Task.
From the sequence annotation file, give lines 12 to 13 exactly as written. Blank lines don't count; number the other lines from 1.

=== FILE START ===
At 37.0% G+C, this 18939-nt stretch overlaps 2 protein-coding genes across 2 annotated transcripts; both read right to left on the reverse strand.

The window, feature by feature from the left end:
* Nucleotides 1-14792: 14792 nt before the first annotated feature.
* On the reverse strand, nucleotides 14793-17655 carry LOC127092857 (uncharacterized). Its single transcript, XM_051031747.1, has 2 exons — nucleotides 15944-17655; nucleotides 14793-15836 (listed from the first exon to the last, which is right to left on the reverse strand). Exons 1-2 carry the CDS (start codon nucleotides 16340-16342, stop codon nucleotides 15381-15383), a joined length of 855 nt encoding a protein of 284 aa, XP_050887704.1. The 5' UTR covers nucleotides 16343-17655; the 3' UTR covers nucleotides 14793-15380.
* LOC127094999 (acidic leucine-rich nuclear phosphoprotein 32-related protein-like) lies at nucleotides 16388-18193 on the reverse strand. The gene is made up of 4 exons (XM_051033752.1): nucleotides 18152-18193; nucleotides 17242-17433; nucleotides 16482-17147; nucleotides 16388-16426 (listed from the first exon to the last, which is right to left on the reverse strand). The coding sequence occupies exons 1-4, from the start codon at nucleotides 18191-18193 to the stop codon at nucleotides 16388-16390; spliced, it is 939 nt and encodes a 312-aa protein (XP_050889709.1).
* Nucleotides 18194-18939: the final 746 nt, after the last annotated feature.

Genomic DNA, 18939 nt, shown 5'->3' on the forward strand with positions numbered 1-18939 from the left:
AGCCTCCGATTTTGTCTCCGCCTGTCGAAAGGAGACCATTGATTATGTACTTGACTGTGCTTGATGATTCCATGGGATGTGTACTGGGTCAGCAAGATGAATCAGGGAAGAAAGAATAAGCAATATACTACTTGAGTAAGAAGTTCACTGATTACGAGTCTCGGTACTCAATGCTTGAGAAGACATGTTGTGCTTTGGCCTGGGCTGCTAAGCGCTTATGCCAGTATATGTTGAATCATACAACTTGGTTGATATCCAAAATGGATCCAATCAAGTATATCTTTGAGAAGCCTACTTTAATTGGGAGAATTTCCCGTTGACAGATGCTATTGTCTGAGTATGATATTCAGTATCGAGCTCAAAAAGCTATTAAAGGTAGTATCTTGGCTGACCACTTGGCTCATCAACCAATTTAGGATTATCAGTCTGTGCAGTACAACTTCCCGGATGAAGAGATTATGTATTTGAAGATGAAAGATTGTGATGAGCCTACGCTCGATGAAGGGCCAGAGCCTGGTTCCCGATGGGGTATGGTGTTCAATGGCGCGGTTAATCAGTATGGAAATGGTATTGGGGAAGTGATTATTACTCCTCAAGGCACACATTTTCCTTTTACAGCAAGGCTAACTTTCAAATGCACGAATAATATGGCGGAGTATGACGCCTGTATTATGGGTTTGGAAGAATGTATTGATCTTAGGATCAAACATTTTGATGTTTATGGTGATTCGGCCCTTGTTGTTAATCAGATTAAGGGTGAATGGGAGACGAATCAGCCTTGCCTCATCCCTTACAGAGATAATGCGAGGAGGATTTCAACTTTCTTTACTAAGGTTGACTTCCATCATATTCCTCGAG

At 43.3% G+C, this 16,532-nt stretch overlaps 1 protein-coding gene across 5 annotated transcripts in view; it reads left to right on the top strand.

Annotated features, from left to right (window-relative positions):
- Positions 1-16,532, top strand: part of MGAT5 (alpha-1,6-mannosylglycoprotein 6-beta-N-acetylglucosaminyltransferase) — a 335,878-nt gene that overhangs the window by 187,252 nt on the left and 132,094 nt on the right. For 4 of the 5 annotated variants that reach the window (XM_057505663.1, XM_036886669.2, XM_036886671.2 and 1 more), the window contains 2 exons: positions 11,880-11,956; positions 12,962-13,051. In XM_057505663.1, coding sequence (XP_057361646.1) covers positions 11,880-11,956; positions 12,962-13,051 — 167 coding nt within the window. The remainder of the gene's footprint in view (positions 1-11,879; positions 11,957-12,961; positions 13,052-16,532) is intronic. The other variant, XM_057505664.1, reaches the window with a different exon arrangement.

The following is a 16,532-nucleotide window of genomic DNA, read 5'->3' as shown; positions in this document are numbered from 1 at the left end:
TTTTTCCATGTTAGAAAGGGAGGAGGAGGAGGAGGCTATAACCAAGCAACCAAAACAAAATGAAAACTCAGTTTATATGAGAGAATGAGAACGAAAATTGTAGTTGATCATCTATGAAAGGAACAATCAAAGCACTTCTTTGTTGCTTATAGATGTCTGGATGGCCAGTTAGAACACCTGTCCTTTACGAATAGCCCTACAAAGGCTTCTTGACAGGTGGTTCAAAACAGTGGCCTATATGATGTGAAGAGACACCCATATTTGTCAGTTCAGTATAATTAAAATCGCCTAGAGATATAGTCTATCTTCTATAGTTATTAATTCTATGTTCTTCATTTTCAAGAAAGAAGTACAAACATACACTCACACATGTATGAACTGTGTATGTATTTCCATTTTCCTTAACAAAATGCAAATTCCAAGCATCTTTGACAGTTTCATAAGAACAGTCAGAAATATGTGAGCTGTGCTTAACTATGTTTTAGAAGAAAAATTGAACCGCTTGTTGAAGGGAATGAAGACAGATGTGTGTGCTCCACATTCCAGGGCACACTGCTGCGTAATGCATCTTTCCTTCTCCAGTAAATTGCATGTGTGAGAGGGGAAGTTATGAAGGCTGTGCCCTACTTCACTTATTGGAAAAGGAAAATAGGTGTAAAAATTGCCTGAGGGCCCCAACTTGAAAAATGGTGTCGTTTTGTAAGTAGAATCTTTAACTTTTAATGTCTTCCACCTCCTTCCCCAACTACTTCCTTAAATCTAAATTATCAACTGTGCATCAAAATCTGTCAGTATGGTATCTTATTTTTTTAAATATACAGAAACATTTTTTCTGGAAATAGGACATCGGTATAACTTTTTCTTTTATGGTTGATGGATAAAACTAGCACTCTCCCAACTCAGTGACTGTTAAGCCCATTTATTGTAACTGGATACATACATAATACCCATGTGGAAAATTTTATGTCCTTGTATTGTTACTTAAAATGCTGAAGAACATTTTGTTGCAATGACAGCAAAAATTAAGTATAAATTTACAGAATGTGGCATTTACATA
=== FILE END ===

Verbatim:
The following is a 16,532-nucleotide window of genomic DNA, read 5'->3' as shown; positions in this document are numbered from 1 at the left end:
TTTTTCCATGTTAGAAAGGGAGGAGGAGGAGGAGGCTATAACCAAGCAACCAAAACAAAATGAAAACTCAGTTTATATGAGAGAATGAGAACGAAAATTGTAGTTGATCATCTATGAAAGGAACAATCAAAGCACTTCTTTGTTGCTTATAGATGTCTGGATGGCCAGTTAGAACACCTGTCCTTTACGAATAGCCCTACAAAGGCTTCTTGACAGGTGGTTCAAAACAGTGGCCTATATGATGTGAAGAGACACCCATATTTGTCAGTTCAGTATAATTAAAATCGCCTAGAGATATAGTCTATCTTCTATAGTTATTAATTCTATGTTCTTCATTTTCAAGAAAGAAGTACAAACATACACTCACACATGTATGAACTGTGTATGTATTTCCATTTTCCTTAACAAAATGCAAATTCCAAGCATCTTTGACAGTTTCATAAGAACAGTCAGAAATATGTGAGCTGTGCTTAACTATGTTTTAGAAGAAAAATTGAACCGCTTGTTGAAGGGAATGAAGACAGATGTGTGTGCTCCACATTCCAGGGCACACTGCTGCGTAATGCATCTTTCCTTCTCCAGTAAATTGCATGTGTGAGAGGGGAAGTTATGAAGGCTGTGCCCTACTTCACTTATTGGAAAAGGAAAATAGGTGTAAAAATTGCCTGAGGGCCCCAACTTGAAAAATGGTGTCGTTTTGTAAGTAGAATCTTTAACTTTTAATGTCTTCCACCTCCTTCCCCAACTACTTCCTTAAATCTAAATTATCAACTGTGCATCAAAATCTGTCAGTATGGTATCTTATTTTTTTAAATATACAGAAACATTTTTTCTGGAAATAGGACATCGGTATAACTTTTTCTTTTATGGTTGATGGATAAAACTAGCACTCTCCCAACTCAGTGACTGTTAAGCCCATTTATTGTAACTGGATACATACATAATACCCATGTGGAAAATTTTATGTCCTTGTATTGTTACTTAAAATGCTGAAGAACATTTTGTTGCAATGACAGCAAAAATTAAGTATAAATTTACAGAATGTGGCATTTACATA